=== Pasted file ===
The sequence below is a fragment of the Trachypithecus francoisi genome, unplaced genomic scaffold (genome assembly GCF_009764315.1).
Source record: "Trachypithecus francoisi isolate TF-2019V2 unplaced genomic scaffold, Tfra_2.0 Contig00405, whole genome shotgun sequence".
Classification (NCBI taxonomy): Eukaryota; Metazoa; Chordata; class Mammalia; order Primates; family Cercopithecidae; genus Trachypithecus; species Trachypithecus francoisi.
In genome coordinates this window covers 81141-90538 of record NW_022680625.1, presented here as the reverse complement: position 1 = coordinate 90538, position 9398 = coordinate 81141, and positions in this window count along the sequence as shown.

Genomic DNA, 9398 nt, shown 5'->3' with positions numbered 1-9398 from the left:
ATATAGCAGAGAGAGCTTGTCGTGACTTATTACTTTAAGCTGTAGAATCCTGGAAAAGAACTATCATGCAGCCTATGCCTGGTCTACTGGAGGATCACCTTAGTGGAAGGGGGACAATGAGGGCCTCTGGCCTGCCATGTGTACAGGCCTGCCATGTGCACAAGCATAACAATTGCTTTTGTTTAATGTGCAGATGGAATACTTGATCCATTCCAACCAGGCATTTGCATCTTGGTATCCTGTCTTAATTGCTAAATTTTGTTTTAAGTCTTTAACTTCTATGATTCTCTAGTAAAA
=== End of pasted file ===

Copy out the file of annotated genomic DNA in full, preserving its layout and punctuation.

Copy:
The sequence below is a fragment of the Trachypithecus francoisi genome, unplaced genomic scaffold (genome assembly GCF_009764315.1).
Source record: "Trachypithecus francoisi isolate TF-2019V2 unplaced genomic scaffold, Tfra_2.0 Contig00405, whole genome shotgun sequence".
Classification (NCBI taxonomy): Eukaryota; Metazoa; Chordata; class Mammalia; order Primates; family Cercopithecidae; genus Trachypithecus; species Trachypithecus francoisi.
In genome coordinates this window covers 81141-90538 of record NW_022680625.1, presented here as the reverse complement: position 1 = coordinate 90538, position 9398 = coordinate 81141, and positions in this window count along the sequence as shown.

Genomic DNA, 9398 nt, shown 5'->3' with positions numbered 1-9398 from the left:
ATATAGCAGAGAGAGCTTGTCGTGACTTATTACTTTAAGCTGTAGAATCCTGGAAAAGAACTATCATGCAGCCTATGCCTGGTCTACTGGAGGATCACCTTAGTGGAAGGGGGACAATGAGGGCCTCTGGCCTGCCATGTGTACAGGCCTGCCATGTGCACAAGCATAACAATTGCTTTTGTTTAATGTGCAGATGGAATACTTGATCCATTCCAACCAGGCATTTGCATCTTGGTATCCTGTCTTAATTGCTAAATTTTGTTTTAAGTCTTTAACTTCTATGATTCTCTAGTAAAA